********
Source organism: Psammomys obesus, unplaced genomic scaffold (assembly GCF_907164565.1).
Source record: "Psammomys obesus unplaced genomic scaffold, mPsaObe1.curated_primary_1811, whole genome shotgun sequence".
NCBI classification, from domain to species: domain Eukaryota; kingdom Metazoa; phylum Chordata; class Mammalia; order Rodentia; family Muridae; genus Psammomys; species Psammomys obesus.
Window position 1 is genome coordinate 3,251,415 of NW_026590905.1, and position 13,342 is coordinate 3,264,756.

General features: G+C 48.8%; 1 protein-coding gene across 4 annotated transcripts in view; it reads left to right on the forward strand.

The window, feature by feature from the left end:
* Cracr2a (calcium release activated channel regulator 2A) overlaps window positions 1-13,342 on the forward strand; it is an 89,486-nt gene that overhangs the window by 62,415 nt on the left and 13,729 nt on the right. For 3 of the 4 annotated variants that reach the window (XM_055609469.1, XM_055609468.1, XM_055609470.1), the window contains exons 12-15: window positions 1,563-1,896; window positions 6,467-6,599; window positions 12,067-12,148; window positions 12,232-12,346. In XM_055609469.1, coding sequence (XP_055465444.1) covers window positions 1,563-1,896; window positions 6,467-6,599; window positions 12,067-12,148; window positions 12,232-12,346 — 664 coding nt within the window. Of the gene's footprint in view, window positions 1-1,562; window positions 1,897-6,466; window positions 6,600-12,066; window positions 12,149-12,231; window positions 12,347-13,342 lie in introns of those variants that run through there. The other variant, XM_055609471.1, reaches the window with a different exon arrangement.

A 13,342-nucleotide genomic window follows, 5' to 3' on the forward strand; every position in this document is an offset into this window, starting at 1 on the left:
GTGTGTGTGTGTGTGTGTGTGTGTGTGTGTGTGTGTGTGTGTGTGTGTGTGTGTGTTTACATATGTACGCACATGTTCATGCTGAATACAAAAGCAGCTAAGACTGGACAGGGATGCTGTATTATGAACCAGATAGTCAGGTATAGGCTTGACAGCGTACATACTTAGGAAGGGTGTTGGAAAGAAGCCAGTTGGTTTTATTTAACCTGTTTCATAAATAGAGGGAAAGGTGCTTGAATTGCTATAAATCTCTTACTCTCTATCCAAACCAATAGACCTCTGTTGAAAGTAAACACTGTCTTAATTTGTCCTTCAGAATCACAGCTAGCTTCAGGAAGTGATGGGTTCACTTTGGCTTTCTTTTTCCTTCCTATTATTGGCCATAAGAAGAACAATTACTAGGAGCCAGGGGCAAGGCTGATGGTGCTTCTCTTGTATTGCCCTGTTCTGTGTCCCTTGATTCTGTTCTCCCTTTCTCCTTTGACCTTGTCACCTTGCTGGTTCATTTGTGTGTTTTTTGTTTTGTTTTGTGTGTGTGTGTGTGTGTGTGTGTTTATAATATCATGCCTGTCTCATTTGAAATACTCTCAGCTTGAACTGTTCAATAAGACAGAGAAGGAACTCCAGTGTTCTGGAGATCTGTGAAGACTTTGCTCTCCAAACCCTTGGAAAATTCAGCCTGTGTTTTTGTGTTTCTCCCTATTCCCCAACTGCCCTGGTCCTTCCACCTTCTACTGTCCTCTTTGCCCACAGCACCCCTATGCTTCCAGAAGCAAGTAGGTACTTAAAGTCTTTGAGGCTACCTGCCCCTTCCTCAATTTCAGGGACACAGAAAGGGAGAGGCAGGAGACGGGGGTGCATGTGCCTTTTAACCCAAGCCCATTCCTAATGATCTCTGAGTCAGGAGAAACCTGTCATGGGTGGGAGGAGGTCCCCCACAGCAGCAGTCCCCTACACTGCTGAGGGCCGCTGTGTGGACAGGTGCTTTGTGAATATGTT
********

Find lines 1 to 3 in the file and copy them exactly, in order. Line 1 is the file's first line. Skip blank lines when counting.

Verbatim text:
Source organism: Psammomys obesus, unplaced genomic scaffold (assembly GCF_907164565.1).
Source record: "Psammomys obesus unplaced genomic scaffold, mPsaObe1.curated_primary_1811, whole genome shotgun sequence".
NCBI classification, from domain to species: domain Eukaryota; kingdom Metazoa; phylum Chordata; class Mammalia; order Rodentia; family Muridae; genus Psammomys; species Psammomys obesus.